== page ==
Reviews Published

Thursday, July 24, 2008

Double Fault and Midori By Moonlight

I've just finished Lionel Shriver's “Double Fault” (also by the author are two of my favourite books: “We need to talk about Kevin” and “Post birthday world”). Ostensibly about tennis, “Double Fault” centres on the sense of competition between husband and wife, and on the myriad of ways in which our loved ones hurt us. It’s depressing. It’s thought-provoking. It’s beautiful.

In contract to that is chick lit "Midori By Moonlight". The protagonist is a Japanese woman in USA. Freshly out of her native country, Midori adores all things Western and she’ll do anything not to have to go back to Japan. I get enchanted by things Japanese, and this book is a useful reminder about how oppressive their society actually is. A quick light read.

Thursday, July 17, 2008

the most interesting and funny interview we've done

Please check out my latest interview on

(This from Lori: "My web guy said it's the most interesting and funny interview we've done.")

Friday, July 04, 2008

The art of telling (Tell, Don’t Show)

I know, I know, it’s usually “Show, Don’t Tell”. But sometimes you have to tell. Sometimes you have to summarise. Sometimes a well-placed adjective is worth more than a page of boring dialogue.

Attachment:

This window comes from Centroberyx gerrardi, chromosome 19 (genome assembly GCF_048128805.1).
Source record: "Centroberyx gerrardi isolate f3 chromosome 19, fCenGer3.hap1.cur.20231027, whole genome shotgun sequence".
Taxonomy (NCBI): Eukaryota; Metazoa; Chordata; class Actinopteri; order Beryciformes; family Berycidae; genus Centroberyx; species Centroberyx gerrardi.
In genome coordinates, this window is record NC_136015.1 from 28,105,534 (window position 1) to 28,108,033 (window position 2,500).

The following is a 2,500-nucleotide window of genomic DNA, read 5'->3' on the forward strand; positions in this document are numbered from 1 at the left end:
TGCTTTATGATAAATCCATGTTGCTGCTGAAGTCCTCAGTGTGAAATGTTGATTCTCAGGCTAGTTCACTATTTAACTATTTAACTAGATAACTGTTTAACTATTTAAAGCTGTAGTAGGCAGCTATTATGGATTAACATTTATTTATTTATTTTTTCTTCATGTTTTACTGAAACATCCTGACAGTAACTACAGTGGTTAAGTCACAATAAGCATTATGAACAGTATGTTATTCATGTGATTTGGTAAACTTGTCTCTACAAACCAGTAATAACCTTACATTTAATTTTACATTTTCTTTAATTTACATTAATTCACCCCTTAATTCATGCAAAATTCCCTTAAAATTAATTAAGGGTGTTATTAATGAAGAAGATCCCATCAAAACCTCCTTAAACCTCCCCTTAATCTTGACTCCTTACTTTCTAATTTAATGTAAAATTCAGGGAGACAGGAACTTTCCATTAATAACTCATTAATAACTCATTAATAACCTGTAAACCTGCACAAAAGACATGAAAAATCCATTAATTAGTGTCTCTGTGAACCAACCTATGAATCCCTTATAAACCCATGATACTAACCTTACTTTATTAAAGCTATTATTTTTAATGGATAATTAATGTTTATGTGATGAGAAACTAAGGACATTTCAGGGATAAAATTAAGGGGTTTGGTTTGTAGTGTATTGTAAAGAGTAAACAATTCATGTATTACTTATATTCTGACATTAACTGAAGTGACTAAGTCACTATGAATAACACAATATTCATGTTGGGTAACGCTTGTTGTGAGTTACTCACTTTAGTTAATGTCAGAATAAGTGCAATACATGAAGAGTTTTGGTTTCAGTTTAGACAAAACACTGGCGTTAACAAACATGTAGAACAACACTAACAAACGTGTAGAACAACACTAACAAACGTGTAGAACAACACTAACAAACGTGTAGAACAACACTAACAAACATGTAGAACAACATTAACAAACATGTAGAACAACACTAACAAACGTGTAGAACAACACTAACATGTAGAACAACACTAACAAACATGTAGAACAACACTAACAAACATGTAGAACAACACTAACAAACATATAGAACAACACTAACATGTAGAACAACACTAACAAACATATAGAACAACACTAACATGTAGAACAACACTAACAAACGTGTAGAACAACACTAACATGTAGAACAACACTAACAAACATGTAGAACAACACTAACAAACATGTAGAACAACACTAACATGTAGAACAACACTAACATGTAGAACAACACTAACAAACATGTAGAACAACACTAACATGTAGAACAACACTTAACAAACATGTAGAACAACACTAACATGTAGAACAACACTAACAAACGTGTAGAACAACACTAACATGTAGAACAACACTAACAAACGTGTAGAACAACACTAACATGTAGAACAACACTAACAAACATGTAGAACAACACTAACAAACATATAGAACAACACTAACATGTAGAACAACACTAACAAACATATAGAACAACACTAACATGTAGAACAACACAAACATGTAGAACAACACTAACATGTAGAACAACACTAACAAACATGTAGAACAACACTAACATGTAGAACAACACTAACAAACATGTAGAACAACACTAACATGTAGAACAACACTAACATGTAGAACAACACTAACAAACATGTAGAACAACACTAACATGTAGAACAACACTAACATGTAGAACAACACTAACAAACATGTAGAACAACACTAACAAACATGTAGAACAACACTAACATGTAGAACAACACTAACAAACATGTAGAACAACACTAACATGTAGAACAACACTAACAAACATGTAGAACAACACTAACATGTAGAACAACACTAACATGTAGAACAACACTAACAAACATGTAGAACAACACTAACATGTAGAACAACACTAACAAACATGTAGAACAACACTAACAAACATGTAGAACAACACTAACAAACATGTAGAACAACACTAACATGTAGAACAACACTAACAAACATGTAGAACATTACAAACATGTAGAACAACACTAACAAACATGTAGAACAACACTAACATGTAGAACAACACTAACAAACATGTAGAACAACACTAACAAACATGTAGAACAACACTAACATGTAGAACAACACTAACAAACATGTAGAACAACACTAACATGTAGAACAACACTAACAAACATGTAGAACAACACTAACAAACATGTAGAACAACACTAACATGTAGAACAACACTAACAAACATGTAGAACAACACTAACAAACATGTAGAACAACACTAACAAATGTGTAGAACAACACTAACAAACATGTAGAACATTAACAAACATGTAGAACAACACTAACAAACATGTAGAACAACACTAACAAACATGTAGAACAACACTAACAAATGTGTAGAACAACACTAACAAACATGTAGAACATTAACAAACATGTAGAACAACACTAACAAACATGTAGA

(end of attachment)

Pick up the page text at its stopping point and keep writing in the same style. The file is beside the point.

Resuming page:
The art of exposition or sequence or telling (different masters have a different name for it) is a tricky one. Perhaps you just have to be born with the talent, with an inner ear for what makes good text. Or perhaps you can learn it.

In the last few weeks, I’ve been lucky enough to have the opportunity to lie on my bed listening to audio books (long story cut short in a form of telling: a nasty fall, a nasty lump on shin, doctor’s orders to elevate the leg or face surgery). One of the books was Ruth Rendell’s “Rottweiler” (about a serial killer), the other “Good Omens” by Pratchett&Gaiman (and if you need to be told it’s about Armageddon, than you haven’t really lived).

I alternated listening to the two. Mostly because “Good Omens” I’ve read several times before, so I could tear myself away from it, and also because the “Rottweiler” was boring.

At first I thought it was because the “Rottweiler” was “tell”, while “Good Omens” was “show”. But no, there is a lot of “tell” in “Good Omens”... about as much as there is “show” in the “Rottweiler”. It’s just that Pratchett&Gaiman know which bits to tell.
It’s as simple as that.